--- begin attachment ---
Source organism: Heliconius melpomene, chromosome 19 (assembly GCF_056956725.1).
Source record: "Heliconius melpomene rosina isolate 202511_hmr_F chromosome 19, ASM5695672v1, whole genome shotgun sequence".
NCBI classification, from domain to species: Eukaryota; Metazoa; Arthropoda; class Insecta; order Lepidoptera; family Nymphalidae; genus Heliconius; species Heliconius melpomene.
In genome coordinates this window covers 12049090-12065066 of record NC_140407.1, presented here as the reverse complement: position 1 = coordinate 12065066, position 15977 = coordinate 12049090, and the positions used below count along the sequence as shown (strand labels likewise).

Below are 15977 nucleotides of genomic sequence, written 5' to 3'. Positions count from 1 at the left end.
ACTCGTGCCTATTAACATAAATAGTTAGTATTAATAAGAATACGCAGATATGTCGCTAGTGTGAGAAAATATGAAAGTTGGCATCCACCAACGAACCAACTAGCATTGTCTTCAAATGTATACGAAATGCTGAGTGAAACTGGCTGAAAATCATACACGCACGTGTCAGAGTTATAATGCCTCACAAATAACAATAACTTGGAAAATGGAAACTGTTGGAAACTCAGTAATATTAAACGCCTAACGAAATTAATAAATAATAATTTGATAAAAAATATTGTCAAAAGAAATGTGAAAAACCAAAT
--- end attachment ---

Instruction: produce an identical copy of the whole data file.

Source organism: Heliconius melpomene, chromosome 19 (assembly GCF_056956725.1).
Source record: "Heliconius melpomene rosina isolate 202511_hmr_F chromosome 19, ASM5695672v1, whole genome shotgun sequence".
NCBI classification, from domain to species: Eukaryota; Metazoa; Arthropoda; class Insecta; order Lepidoptera; family Nymphalidae; genus Heliconius; species Heliconius melpomene.
In genome coordinates this window covers 12049090-12065066 of record NC_140407.1, presented here as the reverse complement: position 1 = coordinate 12065066, position 15977 = coordinate 12049090, and the positions used below count along the sequence as shown (strand labels likewise).

Below are 15977 nucleotides of genomic sequence, written 5' to 3'. Positions count from 1 at the left end.
ACTCGTGCCTATTAACATAAATAGTTAGTATTAATAAGAATACGCAGATATGTCGCTAGTGTGAGAAAATATGAAAGTTGGCATCCACCAACGAACCAACTAGCATTGTCTTCAAATGTATACGAAATGCTGAGTGAAACTGGCTGAAAATCATACACGCACGTGTCAGAGTTATAATGCCTCACAAATAACAATAACTTGGAAAATGGAAACTGTTGGAAACTCAGTAATATTAAACGCCTAACGAAATTAATAAATAATAATTTGATAAAAAATATTGTCAAAAGAAATGTGAAAAACCAAAT